The Internet provides farmers a wealth of information on crop marketing, financial management and dealing with crop diseases. But on a busy farm, it can be hard to find time to search the Web for useful information.
"We need someone to sort through some of this and put it in a nice logical manner where a farmer can look through it instead of looking all over the Web," said Chris Hausman, who runs a 1,300-acre farm near Champaign.
University of Illinois Extension is taking on that challenge with a new blog for farmers. The Farm Gate began publishing earlier this fall at http://www.farmgate.uiuc.edu and was announced this month.
It aims to be a place farmers can go to find information on agricultural topics, ranging from crop science to economics to veterinary medicine.
"It's really nothing but the classic function of the extension service, which is to take research and interpret and apply it in the field," said Scott Irwin, a UI agriculture professor who helped develop the blog. "It's just using a new tool to do that — a virtual or digital county agent."
Web sites for farmers are abundant and a Google search for agriculture-oriented blogs found several. But very few were dedicated to more than a single aspect of farming or farm policy.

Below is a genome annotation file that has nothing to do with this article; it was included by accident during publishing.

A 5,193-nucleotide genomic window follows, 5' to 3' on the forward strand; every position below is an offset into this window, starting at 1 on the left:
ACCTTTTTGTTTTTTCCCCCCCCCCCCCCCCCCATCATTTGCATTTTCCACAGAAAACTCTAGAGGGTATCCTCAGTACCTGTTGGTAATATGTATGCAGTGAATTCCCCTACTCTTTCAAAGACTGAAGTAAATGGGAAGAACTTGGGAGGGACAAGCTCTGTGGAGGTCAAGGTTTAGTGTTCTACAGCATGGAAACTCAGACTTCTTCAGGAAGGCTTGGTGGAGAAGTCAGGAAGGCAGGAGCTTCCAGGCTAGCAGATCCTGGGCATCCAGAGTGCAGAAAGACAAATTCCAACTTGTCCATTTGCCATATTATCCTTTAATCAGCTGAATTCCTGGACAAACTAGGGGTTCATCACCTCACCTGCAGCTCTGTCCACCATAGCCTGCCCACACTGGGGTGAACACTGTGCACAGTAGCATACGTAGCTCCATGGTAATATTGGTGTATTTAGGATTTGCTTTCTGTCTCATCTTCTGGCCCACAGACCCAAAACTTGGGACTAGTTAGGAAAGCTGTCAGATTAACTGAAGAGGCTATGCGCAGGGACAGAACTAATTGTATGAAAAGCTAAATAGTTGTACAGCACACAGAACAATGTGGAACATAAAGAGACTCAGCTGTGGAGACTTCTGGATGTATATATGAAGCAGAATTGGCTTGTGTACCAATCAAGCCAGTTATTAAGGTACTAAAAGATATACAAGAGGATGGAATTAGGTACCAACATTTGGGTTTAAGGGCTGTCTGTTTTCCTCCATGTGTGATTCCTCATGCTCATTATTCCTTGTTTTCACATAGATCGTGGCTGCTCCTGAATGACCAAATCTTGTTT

"We saw what was missing was the place that was summarizing, synthesizing, interpreting and suggesting new applications," said Irwin, a frequent contributor to Farm Decision Outreach Central, a UI Web site that helps farmers manage their operations.
Each day, blogger Stu Ellis scours more than three dozen Web sites in search of information he summarizes and interprets for farmers. Those sites include agribusiness, industry and research from other universities.
"Instead of farmers looking for all of those ideas, what I can do is go collect them, synthesize them and present a summary of what the viewpoints are," said Ellis, an extension agent in Macon County.
Recent posts include advice for meeting nutritional needs of beef herds in the winter, battling yield-robbing soybean cyst nematodes and suggested holiday gifts for farmers. The blog also includes links to other university Web sites, extension services in other Midwest states and other selected agriculture Web pages.
"I think farmers will really gain a lot from having a one-stop shop where you can go and get a variety of information. You name it and it will be there," said Hausman, who serves on an advisory committee for the Farmdoc Web site.
There have been only a few online responses to blog postings because it is so new, but Irwin said early e-mail feedback has been positive.
"We're hopeful that if this is successful, it will demonstrate an entirely new way for the extension system to meet the needs of our traditional and nontraditional clientele," he said.